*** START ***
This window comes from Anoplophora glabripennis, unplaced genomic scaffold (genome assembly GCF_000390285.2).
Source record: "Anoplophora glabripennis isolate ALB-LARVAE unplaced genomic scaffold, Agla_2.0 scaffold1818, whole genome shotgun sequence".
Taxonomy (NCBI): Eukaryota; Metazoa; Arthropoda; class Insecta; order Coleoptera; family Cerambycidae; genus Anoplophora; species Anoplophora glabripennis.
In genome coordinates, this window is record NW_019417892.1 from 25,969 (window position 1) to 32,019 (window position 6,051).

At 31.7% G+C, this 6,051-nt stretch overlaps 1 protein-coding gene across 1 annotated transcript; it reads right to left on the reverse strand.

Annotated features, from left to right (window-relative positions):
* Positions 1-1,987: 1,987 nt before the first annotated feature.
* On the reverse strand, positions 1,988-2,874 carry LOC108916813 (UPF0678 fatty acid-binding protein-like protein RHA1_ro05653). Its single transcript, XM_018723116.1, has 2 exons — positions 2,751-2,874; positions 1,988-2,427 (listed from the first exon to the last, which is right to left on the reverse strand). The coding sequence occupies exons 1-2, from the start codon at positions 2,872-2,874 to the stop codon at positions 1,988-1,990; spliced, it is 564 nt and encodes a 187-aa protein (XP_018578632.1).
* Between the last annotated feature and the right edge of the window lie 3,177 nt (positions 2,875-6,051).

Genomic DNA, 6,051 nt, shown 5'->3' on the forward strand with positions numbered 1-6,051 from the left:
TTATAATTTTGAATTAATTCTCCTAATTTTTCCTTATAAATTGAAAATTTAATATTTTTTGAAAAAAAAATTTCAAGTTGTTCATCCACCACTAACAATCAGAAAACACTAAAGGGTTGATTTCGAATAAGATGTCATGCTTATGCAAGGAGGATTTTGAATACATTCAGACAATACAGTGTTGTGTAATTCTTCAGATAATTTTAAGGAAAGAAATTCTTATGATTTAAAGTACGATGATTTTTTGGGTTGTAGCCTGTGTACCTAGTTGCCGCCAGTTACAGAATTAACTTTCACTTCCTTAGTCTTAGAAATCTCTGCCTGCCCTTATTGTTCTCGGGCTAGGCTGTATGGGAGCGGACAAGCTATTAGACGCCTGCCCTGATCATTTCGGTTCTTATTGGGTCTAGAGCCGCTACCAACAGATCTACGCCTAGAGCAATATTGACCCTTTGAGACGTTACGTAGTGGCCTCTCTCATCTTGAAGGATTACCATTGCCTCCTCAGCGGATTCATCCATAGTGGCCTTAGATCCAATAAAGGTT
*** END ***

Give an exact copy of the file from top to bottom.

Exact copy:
This window comes from Anoplophora glabripennis, unplaced genomic scaffold (genome assembly GCF_000390285.2).
Source record: "Anoplophora glabripennis isolate ALB-LARVAE unplaced genomic scaffold, Agla_2.0 scaffold1818, whole genome shotgun sequence".
Taxonomy (NCBI): Eukaryota; Metazoa; Arthropoda; class Insecta; order Coleoptera; family Cerambycidae; genus Anoplophora; species Anoplophora glabripennis.
In genome coordinates, this window is record NW_019417892.1 from 25,969 (window position 1) to 32,019 (window position 6,051).

At 31.7% G+C, this 6,051-nt stretch overlaps 1 protein-coding gene across 1 annotated transcript; it reads right to left on the reverse strand.

Annotated features, from left to right (window-relative positions):
* Positions 1-1,987: 1,987 nt before the first annotated feature.
* On the reverse strand, positions 1,988-2,874 carry LOC108916813 (UPF0678 fatty acid-binding protein-like protein RHA1_ro05653). Its single transcript, XM_018723116.1, has 2 exons — positions 2,751-2,874; positions 1,988-2,427 (listed from the first exon to the last, which is right to left on the reverse strand). The coding sequence occupies exons 1-2, from the start codon at positions 2,872-2,874 to the stop codon at positions 1,988-1,990; spliced, it is 564 nt and encodes a 187-aa protein (XP_018578632.1).
* Between the last annotated feature and the right edge of the window lie 3,177 nt (positions 2,875-6,051).

Genomic DNA, 6,051 nt, shown 5'->3' on the forward strand with positions numbered 1-6,051 from the left:
TTATAATTTTGAATTAATTCTCCTAATTTTTCCTTATAAATTGAAAATTTAATATTTTTTGAAAAAAAAATTTCAAGTTGTTCATCCACCACTAACAATCAGAAAACACTAAAGGGTTGATTTCGAATAAGATGTCATGCTTATGCAAGGAGGATTTTGAATACATTCAGACAATACAGTGTTGTGTAATTCTTCAGATAATTTTAAGGAAAGAAATTCTTATGATTTAAAGTACGATGATTTTTTGGGTTGTAGCCTGTGTACCTAGTTGCCGCCAGTTACAGAATTAACTTTCACTTCCTTAGTCTTAGAAATCTCTGCCTGCCCTTATTGTTCTCGGGCTAGGCTGTATGGGAGCGGACAAGCTATTAGACGCCTGCCCTGATCATTTCGGTTCTTATTGGGTCTAGAGCCGCTACCAACAGATCTACGCCTAGAGCAATATTGACCCTTTGAGACGTTACGTAGTGGCCTCTCTCATCTTGAAGGATTACCATTGCCTCCTCAGCGGATTCATCCATAGTGGCCTTAGATCCAATAAAGGTT